HONOLULU – After nearly 30 years of working towards an agreement with the Office of Hawaiian Affairs (OHA), Governor Neil Abercrombie today signed into law a measure that settles OHA’s unresolved claims to income and proceeds from ceded lands. Senate Bill 2783 conveys contiguous and adjacent parcels in Kaka’ako Makai valued at $200 million to resolve this dispute.
“Settling this longstanding issue was a top priority for me and for my Administration,” said Governor Abercrombie. “This agreement that is now law, took a lot of hard work and collaboration. I appreciate all those who took the time to make this right, including the Legislature for making sure that all sides were heard.”
OHA Board of Trustees Chairwoman Colette Machado stated, “The Board of Trustees is grateful to the Governor for his leadership in making this settlement a reality. We would also like to thank the Legislature for making this a priority and the Native Hawaiian Community and its leaders for their support of the bill.”
The State and OHA agree that a $200 million approximate settlement amount represents a reasonable compromise of the disputed claims. To satisfy that amount, the State is conveying adjacent parcels in Kaka’ako Makai, which includes Fisherman’s Wharf.
“The Kaka’ako community also deserves a lot of credit for its stewardship over this area,” added Chair Machado. “We are committed to making sure the land is used in a responsible way that will benefit the entire community. We will balance cultural and environmental considerations with the need to support programs that benefit the Native Hawaiian community.”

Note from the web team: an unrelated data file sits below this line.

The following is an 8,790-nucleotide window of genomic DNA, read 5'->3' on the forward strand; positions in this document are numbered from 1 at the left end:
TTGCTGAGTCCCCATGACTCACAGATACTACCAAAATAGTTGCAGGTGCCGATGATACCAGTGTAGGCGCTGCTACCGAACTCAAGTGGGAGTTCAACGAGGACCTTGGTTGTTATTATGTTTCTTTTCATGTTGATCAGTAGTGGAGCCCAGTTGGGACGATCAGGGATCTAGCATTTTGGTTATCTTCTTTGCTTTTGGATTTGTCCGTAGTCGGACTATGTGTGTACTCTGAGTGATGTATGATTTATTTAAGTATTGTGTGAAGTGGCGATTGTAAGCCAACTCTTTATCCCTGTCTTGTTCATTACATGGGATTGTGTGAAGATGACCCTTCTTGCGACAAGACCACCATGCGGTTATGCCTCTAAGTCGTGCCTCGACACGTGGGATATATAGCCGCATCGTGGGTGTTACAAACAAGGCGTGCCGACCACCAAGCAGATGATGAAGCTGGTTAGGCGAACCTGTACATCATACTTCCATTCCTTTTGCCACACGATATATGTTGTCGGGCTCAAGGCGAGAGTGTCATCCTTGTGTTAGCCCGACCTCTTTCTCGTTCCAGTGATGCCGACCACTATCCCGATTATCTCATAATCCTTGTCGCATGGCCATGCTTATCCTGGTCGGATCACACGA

Terms of the Settlement
The lands are and will remain under the jurisdiction of the Hawai’i Community Development Authority (HCDA), and will continue to be subject to HCDA’s zoning and other land use conditions. The lands will be conveyed “as is,” “where is.”
The State is not giving up any mineral, surface or ground water rights to this land. The State will also have access rights and easements as reasonably necessary for the benefit and use of its adjoining properties. Additionally, all current leases are still valid and will pass to OHA. Once those leases expire, OHA will decide how to proceed, consistent with HCDA’s master plans and rules.
In exchange for the land, OHA will release, waive and discharge any and all claims that it, and any other person or entity, might make to ceded lands receipts under article XII, sections 4 and 6 of the Constitution, or any related statute or law, for the period from 1978 to July 1, 2012.
The settlement has no effect on claims related to sovereignty, or claims related to ceded lands receipts after July 2012, which are currently governed by Act 178 (2006). Pursuant to that Act, OHA’s current annual share of ceded lands receipts is $15.1 million. The settlement only applies to claims for ceded lands receipts that the State collected between 1978 and 2012.
Article XII, section 4 of the State Constitution, provides that certain lands ceded by the United States to the State of Hawai’i as part of the Admission Act (section 5(f), are held by the State as a public trust for native Hawaiians and the general public. These are known as the ceded lands.
Under article XII, section 6 of the State Constitution, a portion of the income and proceeds derived from the ceded lands are to be used by OHA to better the conditions of native Hawaiians. Since 1978, OHA has made certain claims for payments for ceded lands income and proceeds, and has filed several lawsuits to assert these claims. All lawsuits have been dismissed on grounds that it is up to the Legislature to determine what constitutes the appropriate portion of the income and proceeds derived from ceded lands that are to be given to OHA to administer.